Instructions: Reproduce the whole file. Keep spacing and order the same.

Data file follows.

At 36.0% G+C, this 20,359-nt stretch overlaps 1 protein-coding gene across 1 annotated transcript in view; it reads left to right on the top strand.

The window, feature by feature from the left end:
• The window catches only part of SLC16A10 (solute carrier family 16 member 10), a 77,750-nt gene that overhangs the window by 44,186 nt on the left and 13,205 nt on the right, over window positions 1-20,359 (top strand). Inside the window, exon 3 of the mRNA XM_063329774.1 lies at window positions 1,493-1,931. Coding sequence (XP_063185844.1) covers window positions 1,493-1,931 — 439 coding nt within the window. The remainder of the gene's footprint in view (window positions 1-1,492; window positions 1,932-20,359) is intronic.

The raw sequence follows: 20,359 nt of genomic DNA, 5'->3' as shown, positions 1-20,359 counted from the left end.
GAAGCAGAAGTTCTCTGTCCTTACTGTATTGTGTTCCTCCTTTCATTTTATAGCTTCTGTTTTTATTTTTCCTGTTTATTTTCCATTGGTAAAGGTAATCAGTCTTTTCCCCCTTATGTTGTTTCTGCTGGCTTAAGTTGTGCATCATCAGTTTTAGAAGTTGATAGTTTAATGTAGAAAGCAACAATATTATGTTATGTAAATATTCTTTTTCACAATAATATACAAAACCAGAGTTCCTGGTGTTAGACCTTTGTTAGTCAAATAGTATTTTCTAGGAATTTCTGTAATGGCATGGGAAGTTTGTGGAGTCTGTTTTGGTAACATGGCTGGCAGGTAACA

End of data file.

At 36.0% G+C, this 20,359-nt stretch overlaps 1 protein-coding gene across 1 annotated transcript in view; it reads left to right on the top strand.

The window, feature by feature from the left end:
• The window catches only part of SLC16A10 (solute carrier family 16 member 10), a 77,750-nt gene that overhangs the window by 44,186 nt on the left and 13,205 nt on the right, over window positions 1-20,359 (top strand). Inside the window, exon 3 of the mRNA XM_063329774.1 lies at window positions 1,493-1,931. Coding sequence (XP_063185844.1) covers window positions 1,493-1,931 — 439 coding nt within the window. The remainder of the gene's footprint in view (window positions 1-1,492; window positions 1,932-20,359) is intronic.

The raw sequence follows: 20,359 nt of genomic DNA, 5'->3' as shown, positions 1-20,359 counted from the left end.
GAAGCAGAAGTTCTCTGTCCTTACTGTATTGTGTTCCTCCTTTCATTTTATAGCTTCTGTTTTTATTTTTCCTGTTTATTTTCCATTGGTAAAGGTAATCAGTCTTTTCCCCCTTATGTTGTTTCTGCTGGCTTAAGTTGTGCATCATCAGTTTTAGAAGTTGATAGTTTAATGTAGAAAGCAACAATATTATGTTATGTAAATATTCTTTTTCACAATAATATACAAAACCAGAGTTCCTGGTGTTAGACCTTTGTTAGTCAAATAGTATTTTCTAGGAATTTCTGTAATGGCATGGGAAGTTTGTGGAGTCTGTTTTGGTAACATGGCTGGCAGGTAACA